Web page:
DRS explained 101: What is a deposit return scheme and how does it work?

The topic of the Deposit Refund System may be a well-known solution for professionals from the waste management industry, but on the other hand, it could be a complicated problematic raising many questions among the lay public. In this article, we will try to answer the most common ones.

How does the Deposit Return Scheme work?

Deposit refund schemes are systems where consumers pay a small amount of money upfront when buying beverages in single-use containers (usually cans and bottles). This amount will be reimbursed to them when they bring the beverage container back to a collection point with a return vending machine (RVM) or manual handheld scanning readers.

A man holding a hand scanner and scanning the EAN code of bottle.

Can you return every empty bottle and can?

No, you cannot return every empty bottle and can. The EAN code of the bottle needs to be registered by the producer in the scheme of the national DRS administrator. In most countries, bottles and cans that can be returned and deposited are marked with a special symbol specific to each nation placed on the label of the beverage container. Cross-border depositing of containers is a hot topic as well. For instance, in Baltic countries, you can return the same packaging in Lithuania, Latvia, and Estonia.

What to do if there is no bottle and can redemption near me?

In this case, the best advice is not to crush the bottle, because that way it could not be redeemed anymore within the deposit system. The best and easiest advice is of course to have the possibility to take the bottle with you and return it after you are closer to a collection point. If it is not possible, you will probably need to give up on your refund deposit. However, there is a high probability that your bottle will help some other people who will redeem it, maybe even homeless people who are cleaning the streets out of these empty bottles. Thus, leave it standing intact next to a plastic waste bin and it will be either collected by other citizens or by a waste collection company during the regular garbage pick-up.

How does a reverse vending machine work?

A reverse vending machine (RVM) is a machine that allows a person to insert a used or empty glass bottle, plastic bottle or aluminum can – in exchange for a deposit, mostly 10-15 cents for one container. It’s an innovative way to collect empty beverage containers at the point of use and boost recycling rates through a system of deposit refunds. Find out more in the article about RVMs in our Waste Library.

Reverse vending machines in Malta.

Which materials are included in the system?

Deposit refund schemes (DRS), which have been used for many years for glass bottles, are also mostly applied to plastic beverage bottles. Aluminum represented by beverage cans is another popular material included in deposit return schemes around the world. Many countries are considering cardboard containers to be included within their deposit refund schemes, for example, juice packaging.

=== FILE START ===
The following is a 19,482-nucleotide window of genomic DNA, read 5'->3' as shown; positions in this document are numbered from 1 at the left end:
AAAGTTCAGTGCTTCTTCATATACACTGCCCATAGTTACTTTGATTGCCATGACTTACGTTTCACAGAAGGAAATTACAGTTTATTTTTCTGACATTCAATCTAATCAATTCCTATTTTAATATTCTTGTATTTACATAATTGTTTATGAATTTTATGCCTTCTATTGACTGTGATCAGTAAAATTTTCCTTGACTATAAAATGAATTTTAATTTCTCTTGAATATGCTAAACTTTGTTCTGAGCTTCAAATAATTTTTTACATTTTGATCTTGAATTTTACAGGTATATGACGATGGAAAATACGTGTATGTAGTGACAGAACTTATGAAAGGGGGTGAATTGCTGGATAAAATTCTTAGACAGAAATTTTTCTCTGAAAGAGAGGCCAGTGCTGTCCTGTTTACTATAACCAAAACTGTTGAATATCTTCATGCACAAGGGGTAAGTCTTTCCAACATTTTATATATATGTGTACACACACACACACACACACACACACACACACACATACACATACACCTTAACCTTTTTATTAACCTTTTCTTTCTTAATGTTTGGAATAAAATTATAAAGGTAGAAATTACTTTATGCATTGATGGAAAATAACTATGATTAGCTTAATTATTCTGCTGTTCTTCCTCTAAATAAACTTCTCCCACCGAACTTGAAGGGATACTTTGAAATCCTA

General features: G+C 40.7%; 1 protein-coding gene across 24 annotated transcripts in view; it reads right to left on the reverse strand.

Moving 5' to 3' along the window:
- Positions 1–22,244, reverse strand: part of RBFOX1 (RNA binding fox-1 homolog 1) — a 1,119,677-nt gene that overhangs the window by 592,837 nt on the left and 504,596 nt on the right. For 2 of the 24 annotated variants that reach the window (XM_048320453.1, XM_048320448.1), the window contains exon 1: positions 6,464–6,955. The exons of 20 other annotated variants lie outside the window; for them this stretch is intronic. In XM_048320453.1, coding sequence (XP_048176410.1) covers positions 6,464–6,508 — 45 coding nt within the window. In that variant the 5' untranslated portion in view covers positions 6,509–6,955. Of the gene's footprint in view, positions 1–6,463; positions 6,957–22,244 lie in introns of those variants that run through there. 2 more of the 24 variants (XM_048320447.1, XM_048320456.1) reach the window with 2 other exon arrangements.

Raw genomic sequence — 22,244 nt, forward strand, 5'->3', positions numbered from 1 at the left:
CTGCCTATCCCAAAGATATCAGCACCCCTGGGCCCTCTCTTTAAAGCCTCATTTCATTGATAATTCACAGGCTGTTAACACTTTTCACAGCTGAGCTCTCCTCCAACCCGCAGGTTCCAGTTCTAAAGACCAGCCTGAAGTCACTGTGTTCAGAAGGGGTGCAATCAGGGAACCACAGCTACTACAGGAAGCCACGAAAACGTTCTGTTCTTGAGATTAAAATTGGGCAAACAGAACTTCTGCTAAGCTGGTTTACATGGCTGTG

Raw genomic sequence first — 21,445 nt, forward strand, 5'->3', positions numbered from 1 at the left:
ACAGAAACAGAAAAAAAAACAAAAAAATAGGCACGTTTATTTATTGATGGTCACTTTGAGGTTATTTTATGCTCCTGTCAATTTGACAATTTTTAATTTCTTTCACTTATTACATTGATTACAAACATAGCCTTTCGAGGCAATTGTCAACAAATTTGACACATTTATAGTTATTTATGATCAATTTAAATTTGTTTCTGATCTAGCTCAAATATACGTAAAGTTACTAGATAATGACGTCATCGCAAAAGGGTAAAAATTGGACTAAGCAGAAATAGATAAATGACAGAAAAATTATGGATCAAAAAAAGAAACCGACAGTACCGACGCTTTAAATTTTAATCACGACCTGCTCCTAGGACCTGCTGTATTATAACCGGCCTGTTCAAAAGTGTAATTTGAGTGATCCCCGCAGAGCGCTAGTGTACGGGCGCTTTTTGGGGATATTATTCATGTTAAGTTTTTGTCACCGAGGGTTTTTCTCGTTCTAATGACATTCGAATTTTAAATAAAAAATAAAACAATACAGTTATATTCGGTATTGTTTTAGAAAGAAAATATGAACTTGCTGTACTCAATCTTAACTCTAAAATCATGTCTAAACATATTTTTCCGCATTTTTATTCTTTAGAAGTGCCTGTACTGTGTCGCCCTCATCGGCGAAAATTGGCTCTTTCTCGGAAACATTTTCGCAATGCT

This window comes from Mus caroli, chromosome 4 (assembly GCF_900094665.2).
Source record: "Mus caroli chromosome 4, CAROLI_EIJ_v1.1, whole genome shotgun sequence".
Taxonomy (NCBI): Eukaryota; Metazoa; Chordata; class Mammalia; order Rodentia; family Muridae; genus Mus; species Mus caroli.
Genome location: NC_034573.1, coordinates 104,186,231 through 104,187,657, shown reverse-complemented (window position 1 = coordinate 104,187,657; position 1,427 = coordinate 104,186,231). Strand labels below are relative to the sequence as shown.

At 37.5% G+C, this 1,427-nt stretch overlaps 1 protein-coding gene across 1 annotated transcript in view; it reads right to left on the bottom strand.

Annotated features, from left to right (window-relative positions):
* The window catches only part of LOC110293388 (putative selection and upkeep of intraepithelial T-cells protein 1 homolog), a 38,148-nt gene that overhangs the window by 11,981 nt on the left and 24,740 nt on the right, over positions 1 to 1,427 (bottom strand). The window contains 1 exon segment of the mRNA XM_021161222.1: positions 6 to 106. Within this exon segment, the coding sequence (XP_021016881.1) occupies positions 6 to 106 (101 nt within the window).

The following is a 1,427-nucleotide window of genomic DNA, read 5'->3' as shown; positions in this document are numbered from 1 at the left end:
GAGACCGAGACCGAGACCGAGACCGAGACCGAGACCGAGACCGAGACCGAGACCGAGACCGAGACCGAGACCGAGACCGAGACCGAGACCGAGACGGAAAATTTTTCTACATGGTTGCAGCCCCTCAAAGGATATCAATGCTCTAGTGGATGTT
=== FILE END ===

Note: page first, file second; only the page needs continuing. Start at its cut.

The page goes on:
Cartons of milks placed in shelves.

What are the alternatives to a container deposit scheme?

The deposit refund system plays a key role in waste management and the circular economy. Studies have shown that container deposit schemes are generally very successful in practice, with return rates commonly reaching up to 90%. However, there are countries like Belgium that can reach these rates also without the implemented deposit refund system and it is mostly thanks to a sophisticated system of household waste collection, but also to well-educated and disciplined citizens motivated to recycle. An alternative to a traditional model of a Deposit Return Scheme can be considered also a form of Digital Deposit Return Scheme (DDRS) where consumers redeem vouchers at their homes by scanning the QR code on the container and keeping the standard recycling process by throwing the packaging to their household bins collected by the waste collection companies.

A hand holding a phone and scanning a bottle.

Bottle Deposit system and its flaws (and how to fix them)

Many experts find the very high initial costs of DRS implementation as its biggest disadvantage. For example, many small retailers cannot afford a very costly Return Vending Machine. This issue was for example solved in Slovakia by manual handheld scanners. Another challenge of the deposit refund system introduction in new countries can be the necessary change in consumer behavior patterns. For some part of the population, paying a deposit upfront for the beverage container and the need of bringing the packaging back to a collection point can represent a slight shock when the system is implemented and starts to impact their everyday life. Malta is the first Mediterranean country to implement the Deposit Return Scheme and the CEO of the DRS administrator in this country spoke about a big cultural shift. You can read more about the advantages and disadvantages of the Deposit Return Scheme in the article on our Waste Library.

Recycled bottles and cans at sorting facility in Malta.